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Pore design and engineering for filters and membranes

journal contribution
posted on 24.01.2012 by Richard Holdich, S.R. Kosvintsev, Iain W. Cumming, Sergey Zhdanov
In filtration, the concept of pore size is not easy to define. In microfiltration, there are numerous advantages in employing a surface filtering membrane, rather than one relying on depth filtration mechanisms from a tortuous pore flow channel. Modern manufacturing techniques provide means to produce surface filtering membranes. For filtration, it is shown that a suitable pore design is an array of long thin slots. An analysis of fluid flow through the slots suggests that a short slot is adequate, but experimental data with suspended material indicates that slot length is important. Using long slots and careful control of the flow through the membrane it is possible to filter deforming particles such as oil drops from water.

History

School

  • Aeronautical, Automotive, Chemical and Materials Engineering

Department

  • Chemical Engineering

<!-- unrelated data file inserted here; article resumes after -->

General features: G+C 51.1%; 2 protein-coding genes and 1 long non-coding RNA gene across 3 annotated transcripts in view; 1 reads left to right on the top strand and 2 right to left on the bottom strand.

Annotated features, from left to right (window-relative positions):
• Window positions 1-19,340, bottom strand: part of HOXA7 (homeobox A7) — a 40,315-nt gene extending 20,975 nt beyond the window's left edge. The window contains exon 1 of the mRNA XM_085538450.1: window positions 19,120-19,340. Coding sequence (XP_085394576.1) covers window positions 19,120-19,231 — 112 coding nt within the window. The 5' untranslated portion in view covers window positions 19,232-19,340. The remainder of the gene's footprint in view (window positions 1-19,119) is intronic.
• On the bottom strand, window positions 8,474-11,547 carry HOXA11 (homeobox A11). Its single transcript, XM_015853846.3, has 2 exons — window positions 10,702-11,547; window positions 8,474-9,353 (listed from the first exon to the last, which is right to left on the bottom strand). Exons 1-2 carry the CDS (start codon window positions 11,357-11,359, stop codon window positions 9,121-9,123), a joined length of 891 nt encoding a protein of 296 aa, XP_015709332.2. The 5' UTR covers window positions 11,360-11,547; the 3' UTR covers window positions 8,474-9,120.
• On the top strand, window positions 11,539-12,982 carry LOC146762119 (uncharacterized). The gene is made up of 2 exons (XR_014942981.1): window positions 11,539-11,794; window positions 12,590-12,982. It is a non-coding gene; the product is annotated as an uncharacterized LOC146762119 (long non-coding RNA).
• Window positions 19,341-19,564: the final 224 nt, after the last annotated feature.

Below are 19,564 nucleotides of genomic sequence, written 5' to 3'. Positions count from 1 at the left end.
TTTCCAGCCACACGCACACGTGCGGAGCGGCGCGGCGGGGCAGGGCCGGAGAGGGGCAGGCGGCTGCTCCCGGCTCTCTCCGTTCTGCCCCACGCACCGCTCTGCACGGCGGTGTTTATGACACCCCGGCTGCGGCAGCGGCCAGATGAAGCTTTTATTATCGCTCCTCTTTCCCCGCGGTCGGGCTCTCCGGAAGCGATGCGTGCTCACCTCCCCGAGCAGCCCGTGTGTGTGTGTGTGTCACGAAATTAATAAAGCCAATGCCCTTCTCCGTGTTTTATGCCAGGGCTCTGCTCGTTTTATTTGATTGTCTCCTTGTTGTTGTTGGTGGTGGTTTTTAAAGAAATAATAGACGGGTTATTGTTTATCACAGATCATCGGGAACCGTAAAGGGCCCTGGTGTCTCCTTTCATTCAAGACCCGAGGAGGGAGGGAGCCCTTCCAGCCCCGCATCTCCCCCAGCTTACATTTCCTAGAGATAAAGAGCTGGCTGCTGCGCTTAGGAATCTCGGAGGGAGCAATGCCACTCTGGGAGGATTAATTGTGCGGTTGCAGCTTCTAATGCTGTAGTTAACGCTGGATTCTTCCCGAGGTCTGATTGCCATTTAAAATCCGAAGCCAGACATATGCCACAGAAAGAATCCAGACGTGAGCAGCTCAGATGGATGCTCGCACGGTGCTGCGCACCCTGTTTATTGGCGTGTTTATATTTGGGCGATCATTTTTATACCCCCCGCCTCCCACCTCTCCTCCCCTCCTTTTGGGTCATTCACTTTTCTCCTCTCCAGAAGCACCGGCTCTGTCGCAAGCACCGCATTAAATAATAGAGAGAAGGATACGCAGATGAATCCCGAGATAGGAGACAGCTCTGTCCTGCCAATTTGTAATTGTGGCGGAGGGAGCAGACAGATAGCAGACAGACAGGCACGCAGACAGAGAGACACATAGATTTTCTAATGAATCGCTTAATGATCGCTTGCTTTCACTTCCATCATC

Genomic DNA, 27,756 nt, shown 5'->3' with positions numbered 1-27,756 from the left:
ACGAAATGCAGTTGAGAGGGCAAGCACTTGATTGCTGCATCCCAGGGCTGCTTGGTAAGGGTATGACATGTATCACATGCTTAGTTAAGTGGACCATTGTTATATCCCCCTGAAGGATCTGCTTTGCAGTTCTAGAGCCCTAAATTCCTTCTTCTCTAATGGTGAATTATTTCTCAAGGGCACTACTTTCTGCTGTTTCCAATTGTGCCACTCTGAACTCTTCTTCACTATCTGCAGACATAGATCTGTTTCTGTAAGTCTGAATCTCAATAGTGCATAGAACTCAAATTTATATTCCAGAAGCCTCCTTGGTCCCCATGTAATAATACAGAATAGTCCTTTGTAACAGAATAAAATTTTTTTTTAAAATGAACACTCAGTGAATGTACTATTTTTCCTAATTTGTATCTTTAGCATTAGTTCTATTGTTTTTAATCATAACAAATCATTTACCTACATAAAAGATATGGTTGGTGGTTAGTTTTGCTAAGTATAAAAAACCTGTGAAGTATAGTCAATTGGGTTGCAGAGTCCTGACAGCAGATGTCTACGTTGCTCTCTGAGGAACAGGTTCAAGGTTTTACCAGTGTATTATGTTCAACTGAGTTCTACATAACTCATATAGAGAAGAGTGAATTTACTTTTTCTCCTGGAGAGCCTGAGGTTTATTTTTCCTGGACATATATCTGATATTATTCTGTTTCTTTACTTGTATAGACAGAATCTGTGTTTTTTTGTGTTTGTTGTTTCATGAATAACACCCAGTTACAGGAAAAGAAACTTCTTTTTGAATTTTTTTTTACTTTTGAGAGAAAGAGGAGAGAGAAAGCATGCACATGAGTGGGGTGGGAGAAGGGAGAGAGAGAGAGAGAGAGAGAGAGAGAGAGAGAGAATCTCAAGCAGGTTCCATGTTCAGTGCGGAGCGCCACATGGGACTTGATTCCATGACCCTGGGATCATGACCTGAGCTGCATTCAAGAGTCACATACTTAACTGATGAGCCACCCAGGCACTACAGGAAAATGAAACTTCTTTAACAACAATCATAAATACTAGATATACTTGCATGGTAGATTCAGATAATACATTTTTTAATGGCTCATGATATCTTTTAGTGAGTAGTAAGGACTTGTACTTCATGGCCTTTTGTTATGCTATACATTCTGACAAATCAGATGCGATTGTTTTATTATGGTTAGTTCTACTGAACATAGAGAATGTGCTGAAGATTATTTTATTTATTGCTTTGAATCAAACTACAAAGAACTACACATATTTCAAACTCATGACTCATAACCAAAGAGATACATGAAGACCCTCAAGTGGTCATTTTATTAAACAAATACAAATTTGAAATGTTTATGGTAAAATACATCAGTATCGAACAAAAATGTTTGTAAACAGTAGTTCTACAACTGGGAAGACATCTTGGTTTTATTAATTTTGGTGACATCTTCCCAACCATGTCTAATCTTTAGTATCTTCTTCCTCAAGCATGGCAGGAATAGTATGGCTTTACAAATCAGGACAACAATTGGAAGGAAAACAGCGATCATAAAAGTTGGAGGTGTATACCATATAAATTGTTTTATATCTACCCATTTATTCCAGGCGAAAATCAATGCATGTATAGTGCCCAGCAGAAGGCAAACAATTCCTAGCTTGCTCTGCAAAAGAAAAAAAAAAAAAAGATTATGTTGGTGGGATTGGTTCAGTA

Citation

HOLDICH, R.G. ... et al, 2006. Pore design and engineering for filters and membranes. Philosophical Transactions of the Royal Society A: Mathematical, Physical and Engineering Sciences, 364 (1838), pp. 161 - 174

Publisher

© The Royal Society

Version

VoR (Version of Record)

Publication date

2006

Notes

This article is closed access, it was published in the journal Philosophical Transactions of the Royal Society A: Mathematical, Physical and Engineering Sciences [© The Royal Society]. The definitive version is available at: http://rsta.royalsocietypublishing.org/content/364/1838/161.full

ISSN

1364-503X;1471-2962

Language

en

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